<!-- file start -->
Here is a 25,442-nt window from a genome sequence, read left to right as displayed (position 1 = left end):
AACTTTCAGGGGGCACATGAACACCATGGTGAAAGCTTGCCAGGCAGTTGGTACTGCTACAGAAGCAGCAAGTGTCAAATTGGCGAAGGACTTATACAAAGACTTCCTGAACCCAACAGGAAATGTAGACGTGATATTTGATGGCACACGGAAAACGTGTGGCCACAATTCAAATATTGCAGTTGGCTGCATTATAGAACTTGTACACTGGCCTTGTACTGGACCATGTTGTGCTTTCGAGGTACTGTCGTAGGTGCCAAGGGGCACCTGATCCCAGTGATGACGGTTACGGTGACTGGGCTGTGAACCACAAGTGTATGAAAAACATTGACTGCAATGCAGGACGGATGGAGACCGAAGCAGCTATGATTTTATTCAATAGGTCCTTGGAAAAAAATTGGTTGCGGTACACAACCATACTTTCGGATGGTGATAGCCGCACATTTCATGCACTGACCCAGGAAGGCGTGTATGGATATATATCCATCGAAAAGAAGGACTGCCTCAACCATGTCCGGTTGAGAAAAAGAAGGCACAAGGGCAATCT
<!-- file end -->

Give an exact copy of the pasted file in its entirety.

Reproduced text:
Here is a 25,442-nt window from a genome sequence, read left to right as displayed (position 1 = left end):
AACTTTCAGGGGGCACATGAACACCATGGTGAAAGCTTGCCAGGCAGTTGGTACTGCTACAGAAGCAGCAAGTGTCAAATTGGCGAAGGACTTATACAAAGACTTCCTGAACCCAACAGGAAATGTAGACGTGATATTTGATGGCACACGGAAAACGTGTGGCCACAATTCAAATATTGCAGTTGGCTGCATTATAGAACTTGTACACTGGCCTTGTACTGGACCATGTTGTGCTTTCGAGGTACTGTCGTAGGTGCCAAGGGGCACCTGATCCCAGTGATGACGGTTACGGTGACTGGGCTGTGAACCACAAGTGTATGAAAAACATTGACTGCAATGCAGGACGGATGGAGACCGAAGCAGCTATGATTTTATTCAATAGGTCCTTGGAAAAAAATTGGTTGCGGTACACAACCATACTTTCGGATGGTGATAGCCGCACATTTCATGCACTGACCCAGGAAGGCGTGTATGGATATATATCCATCGAAAAGAAGGACTGCCTCAACCATGTCCGGTTGAGAAAAAGAAGGCACAAGGGCAATCT